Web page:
The test of sincerity is determined by the actions which follow upon words. Words themselves are merely malleable vehicles, subject to linguistic gymnastics, and can have interpretive chameleon-like characteristics. Thus, a declarative statement issued by an individual, in the form of, “I will take care of it!” seemingly solves a problem — immediately, by the mere force of the statement, and in the very usage of the words chosen.
Indeed, in this world of Facebook, websites and technology-based apparatus of endless statements without the need to act, but merely to speak it; where words constitute the substance of an entity; and where a person can appear to be X merely by declaring X; a comparative analysis of sincerity is necessary. It is ultimately the action which follows, which determines the sincerity of the words stated.
In preparing, formulating and filing for Federal Disability Retirement benefits from the U.S. Office of Personnel Management, whether under FERS or CSRS, it is important that the documentary evidence provided to OPM in support of the Federal Disability Retirement application, reveals a comparative consistency with the Applicant’s Statement of Disability as declaratively issued in response to Standard Form 3112A. For, that is the primary basis of a denial by the case worker at OPM in evaluating and reviewing a Federal Disability Retirement application — by comparing the statements made, and the medical reports, records, office notes, etc., which are provided. That is why merely having the doctor send the records to one’s Agency, then forwarded to OPM, without first having an opportunity to see what is being sent, is tantamount to malpractice.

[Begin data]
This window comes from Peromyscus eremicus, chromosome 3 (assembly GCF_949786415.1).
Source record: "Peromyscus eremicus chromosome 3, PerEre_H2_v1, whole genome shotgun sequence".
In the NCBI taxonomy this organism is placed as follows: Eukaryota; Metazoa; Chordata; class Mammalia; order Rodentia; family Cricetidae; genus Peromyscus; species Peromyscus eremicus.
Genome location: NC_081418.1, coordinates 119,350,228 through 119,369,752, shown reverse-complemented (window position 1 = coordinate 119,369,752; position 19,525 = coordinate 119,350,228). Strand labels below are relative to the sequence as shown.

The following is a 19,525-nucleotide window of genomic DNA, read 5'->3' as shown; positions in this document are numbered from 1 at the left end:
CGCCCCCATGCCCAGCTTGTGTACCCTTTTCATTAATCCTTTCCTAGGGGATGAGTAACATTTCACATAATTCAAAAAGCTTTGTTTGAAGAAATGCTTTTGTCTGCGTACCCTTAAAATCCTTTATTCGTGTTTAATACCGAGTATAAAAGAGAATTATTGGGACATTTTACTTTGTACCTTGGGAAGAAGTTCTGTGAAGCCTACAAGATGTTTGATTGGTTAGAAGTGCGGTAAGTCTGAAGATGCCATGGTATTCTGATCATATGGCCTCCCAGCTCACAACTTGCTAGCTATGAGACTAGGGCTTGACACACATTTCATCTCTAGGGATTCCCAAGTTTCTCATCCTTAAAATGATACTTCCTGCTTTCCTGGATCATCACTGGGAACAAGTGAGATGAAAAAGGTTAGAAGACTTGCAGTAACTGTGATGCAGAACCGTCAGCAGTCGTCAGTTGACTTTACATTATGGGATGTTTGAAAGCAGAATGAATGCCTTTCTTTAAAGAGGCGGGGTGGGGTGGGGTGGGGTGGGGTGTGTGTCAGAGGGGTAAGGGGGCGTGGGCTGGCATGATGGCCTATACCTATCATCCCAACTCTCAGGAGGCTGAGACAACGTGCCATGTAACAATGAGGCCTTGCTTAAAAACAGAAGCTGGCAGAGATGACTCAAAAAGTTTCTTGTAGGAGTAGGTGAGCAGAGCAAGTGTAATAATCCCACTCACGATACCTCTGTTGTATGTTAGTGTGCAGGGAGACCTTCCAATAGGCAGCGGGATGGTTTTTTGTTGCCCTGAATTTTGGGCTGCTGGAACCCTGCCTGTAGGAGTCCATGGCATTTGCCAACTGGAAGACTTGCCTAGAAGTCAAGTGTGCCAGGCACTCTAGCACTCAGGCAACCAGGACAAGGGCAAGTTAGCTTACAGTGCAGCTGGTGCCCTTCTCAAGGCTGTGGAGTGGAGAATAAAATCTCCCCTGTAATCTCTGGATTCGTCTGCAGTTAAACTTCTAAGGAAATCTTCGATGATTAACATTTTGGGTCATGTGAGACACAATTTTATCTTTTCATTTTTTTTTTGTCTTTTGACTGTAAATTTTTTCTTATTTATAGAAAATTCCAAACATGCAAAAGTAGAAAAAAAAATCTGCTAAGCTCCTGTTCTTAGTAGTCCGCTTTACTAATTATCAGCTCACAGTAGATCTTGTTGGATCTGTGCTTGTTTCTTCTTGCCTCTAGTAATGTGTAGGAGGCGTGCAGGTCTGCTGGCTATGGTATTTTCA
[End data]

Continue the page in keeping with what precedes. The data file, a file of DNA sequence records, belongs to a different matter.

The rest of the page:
Words and actions — the test of sincerity, and the comparative basis for an approval in a Federal Disability Retirement application.
Robert R. McGill, Esquire